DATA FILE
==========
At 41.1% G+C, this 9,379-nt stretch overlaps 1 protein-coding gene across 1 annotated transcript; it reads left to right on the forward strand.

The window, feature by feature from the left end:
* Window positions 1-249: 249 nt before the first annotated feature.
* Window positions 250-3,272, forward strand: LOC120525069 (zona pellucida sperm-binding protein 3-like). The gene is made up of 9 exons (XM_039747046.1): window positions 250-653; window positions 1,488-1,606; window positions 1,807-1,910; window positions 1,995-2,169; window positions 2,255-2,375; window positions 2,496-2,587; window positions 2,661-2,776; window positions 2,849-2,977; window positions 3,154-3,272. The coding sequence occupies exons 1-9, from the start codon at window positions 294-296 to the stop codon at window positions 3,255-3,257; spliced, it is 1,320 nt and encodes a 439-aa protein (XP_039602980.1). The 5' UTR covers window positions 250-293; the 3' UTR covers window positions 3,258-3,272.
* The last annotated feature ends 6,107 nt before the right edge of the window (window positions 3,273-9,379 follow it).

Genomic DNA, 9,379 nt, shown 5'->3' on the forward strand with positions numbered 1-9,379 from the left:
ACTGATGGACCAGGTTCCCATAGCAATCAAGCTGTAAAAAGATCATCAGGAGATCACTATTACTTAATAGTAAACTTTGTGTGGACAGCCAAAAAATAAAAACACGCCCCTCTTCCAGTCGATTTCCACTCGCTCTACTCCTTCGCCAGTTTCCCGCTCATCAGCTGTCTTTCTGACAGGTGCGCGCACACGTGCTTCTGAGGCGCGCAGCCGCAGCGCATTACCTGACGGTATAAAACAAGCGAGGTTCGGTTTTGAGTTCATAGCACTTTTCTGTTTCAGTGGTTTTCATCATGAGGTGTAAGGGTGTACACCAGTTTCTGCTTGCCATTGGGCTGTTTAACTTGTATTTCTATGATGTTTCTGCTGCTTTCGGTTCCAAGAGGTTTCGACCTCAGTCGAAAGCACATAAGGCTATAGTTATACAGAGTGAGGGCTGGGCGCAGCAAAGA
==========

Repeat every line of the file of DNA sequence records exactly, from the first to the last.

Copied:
At 41.1% G+C, this 9,379-nt stretch overlaps 1 protein-coding gene across 1 annotated transcript; it reads left to right on the forward strand.

The window, feature by feature from the left end:
* Window positions 1-249: 249 nt before the first annotated feature.
* Window positions 250-3,272, forward strand: LOC120525069 (zona pellucida sperm-binding protein 3-like). The gene is made up of 9 exons (XM_039747046.1): window positions 250-653; window positions 1,488-1,606; window positions 1,807-1,910; window positions 1,995-2,169; window positions 2,255-2,375; window positions 2,496-2,587; window positions 2,661-2,776; window positions 2,849-2,977; window positions 3,154-3,272. The coding sequence occupies exons 1-9, from the start codon at window positions 294-296 to the stop codon at window positions 3,255-3,257; spliced, it is 1,320 nt and encodes a 439-aa protein (XP_039602980.1). The 5' UTR covers window positions 250-293; the 3' UTR covers window positions 3,258-3,272.
* The last annotated feature ends 6,107 nt before the right edge of the window (window positions 3,273-9,379 follow it).

Genomic DNA, 9,379 nt, shown 5'->3' on the forward strand with positions numbered 1-9,379 from the left:
ACTGATGGACCAGGTTCCCATAGCAATCAAGCTGTAAAAAGATCATCAGGAGATCACTATTACTTAATAGTAAACTTTGTGTGGACAGCCAAAAAATAAAAACACGCCCCTCTTCCAGTCGATTTCCACTCGCTCTACTCCTTCGCCAGTTTCCCGCTCATCAGCTGTCTTTCTGACAGGTGCGCGCACACGTGCTTCTGAGGCGCGCAGCCGCAGCGCATTACCTGACGGTATAAAACAAGCGAGGTTCGGTTTTGAGTTCATAGCACTTTTCTGTTTCAGTGGTTTTCATCATGAGGTGTAAGGGTGTACACCAGTTTCTGCTTGCCATTGGGCTGTTTAACTTGTATTTCTATGATGTTTCTGCTGCTTTCGGTTCCAAGAGGTTTCGACCTCAGTCGAAAGCACATAAGGCTATAGTTATACAGAGTGAGGGCTGGGCGCAGCAAAGA